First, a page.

The Absolute Monarch of Louis XIV
absolutism - a form of government in which all power is vested in a single ruler or other authority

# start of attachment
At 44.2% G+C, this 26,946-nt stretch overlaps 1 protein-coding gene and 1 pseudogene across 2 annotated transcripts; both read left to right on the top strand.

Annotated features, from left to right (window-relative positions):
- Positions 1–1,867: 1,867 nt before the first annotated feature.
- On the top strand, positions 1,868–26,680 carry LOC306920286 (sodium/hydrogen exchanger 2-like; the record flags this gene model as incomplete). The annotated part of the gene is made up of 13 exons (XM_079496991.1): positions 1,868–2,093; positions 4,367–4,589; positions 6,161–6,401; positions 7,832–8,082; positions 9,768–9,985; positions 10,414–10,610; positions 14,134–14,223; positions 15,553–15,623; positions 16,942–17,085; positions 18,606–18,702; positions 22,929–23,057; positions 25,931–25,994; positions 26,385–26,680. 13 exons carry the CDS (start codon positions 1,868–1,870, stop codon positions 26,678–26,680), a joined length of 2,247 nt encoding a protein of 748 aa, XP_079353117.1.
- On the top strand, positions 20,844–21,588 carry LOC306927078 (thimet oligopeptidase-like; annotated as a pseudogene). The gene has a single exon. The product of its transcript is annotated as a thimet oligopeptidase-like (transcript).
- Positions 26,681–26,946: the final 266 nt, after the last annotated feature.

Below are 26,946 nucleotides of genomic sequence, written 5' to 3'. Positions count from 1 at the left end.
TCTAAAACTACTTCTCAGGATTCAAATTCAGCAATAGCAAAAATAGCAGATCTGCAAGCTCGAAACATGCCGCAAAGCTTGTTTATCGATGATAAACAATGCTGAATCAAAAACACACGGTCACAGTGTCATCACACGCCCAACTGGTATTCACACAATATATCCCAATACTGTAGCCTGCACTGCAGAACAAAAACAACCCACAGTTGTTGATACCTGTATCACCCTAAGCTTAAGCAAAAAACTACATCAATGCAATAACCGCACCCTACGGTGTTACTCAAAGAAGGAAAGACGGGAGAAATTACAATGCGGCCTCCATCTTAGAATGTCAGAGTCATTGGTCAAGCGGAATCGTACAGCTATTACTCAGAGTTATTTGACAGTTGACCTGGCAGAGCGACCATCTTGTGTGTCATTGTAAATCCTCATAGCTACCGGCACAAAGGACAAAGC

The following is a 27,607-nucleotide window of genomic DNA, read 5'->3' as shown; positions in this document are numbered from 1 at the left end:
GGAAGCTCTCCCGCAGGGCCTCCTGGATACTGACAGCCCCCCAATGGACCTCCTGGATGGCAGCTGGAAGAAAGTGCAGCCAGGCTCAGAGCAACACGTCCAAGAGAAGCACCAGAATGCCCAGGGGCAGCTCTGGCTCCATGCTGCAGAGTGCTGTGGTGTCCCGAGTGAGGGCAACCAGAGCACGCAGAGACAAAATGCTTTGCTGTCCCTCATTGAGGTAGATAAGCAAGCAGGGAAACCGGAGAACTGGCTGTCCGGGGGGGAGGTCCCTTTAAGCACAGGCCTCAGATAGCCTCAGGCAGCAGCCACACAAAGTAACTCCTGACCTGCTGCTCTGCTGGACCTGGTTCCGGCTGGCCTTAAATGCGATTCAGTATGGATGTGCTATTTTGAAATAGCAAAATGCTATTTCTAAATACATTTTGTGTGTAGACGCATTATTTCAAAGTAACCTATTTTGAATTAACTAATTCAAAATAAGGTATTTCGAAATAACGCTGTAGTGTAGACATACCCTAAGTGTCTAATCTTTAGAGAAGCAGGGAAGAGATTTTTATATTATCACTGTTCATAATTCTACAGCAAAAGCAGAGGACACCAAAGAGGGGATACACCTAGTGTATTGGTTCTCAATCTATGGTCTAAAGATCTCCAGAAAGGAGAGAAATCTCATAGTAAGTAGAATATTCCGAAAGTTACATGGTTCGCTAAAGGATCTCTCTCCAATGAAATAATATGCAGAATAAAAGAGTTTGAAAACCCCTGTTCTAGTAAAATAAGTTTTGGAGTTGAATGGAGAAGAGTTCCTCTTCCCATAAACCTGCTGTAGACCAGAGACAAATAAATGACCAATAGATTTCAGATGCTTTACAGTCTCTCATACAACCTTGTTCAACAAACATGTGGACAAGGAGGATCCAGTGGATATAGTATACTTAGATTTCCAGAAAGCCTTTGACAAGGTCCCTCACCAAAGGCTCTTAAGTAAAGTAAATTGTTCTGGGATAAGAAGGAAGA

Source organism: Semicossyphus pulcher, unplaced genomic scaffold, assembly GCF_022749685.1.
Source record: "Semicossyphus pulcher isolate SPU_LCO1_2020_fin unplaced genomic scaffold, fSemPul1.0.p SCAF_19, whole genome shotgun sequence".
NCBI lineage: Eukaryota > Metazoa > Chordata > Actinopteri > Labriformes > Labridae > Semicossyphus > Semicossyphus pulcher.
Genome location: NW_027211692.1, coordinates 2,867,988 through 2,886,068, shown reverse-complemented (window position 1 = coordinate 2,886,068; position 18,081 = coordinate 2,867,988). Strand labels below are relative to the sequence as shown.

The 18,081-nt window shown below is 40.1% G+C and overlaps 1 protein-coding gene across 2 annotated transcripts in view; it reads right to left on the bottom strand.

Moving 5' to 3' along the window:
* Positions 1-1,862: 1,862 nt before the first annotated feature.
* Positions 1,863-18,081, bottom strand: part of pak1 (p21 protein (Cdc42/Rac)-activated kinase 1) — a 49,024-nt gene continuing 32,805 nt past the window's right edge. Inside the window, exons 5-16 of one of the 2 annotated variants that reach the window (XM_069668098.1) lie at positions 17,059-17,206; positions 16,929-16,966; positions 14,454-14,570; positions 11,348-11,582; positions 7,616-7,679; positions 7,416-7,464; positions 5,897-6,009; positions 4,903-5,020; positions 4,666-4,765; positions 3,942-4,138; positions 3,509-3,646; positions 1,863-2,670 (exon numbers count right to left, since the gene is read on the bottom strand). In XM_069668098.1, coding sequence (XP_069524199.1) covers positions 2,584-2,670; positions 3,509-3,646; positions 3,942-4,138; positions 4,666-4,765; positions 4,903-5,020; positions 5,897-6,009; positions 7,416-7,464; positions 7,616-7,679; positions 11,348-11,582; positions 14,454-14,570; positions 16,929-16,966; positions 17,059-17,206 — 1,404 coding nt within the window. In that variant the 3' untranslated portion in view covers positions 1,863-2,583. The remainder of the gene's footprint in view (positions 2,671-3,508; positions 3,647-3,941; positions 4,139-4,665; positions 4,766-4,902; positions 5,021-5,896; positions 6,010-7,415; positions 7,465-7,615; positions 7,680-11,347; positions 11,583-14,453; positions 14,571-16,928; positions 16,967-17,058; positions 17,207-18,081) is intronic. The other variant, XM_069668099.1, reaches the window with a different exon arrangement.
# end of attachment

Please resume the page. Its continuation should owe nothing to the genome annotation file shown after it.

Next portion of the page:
The Sun King, Louis XIV of France, inherited the throne upon his father’s death in 1643. Only 5 years old and by law too young to rule, his mother Anne of Austria became Queen Regent and appointed Cardinal Mazarin as chief minister. Louis’ mother instilled in him at a young age the concept of divine right of the king to do what he chooses. Mazarin proved to be a crucial figure in Louis XIV’s life, teaching not only of European policy and the secrets of state, but also of splendor and the power of imagery. Louis’ obsession with a luxurious lifestyle and a glamorous court life led to his eventual downfall. In 1661, Louis XIV’s mentor and surrogate father, Cardinal Mazarin, died. This marked a turning point in Louis’ reign, when he banished all members of nobility from the king’s council. He insured that no new chief minister would replace Mazarin. He claimed absolute power over France and was vigilant of any challenge on his authority. Louis XIV’s most infamous course of action was the building of Versailles. It would be an understatement to say that Louis spent a modern equivalent of billions of dollars on this project. The taxes imposed upon French citizens to complete Versailles exacted a great toll. As his people fell victim to famine, crop failure, and poverty, Louis still continued to put finishing touches on Versailles. It became the hub of Louis’ centralized power, and he flaunted it to visitors. He wanted the extravance of Versailles to represent the glamour of France in the eyes of foreigners. The city bled due to Louis’ desire to outdo all of Europe and there were no politicians under him to advise him otherwise. His persistent effort to modernize France, while France did develop a reputation of renowned glamour and spectacle throughout Europe, seriously harmed him country.
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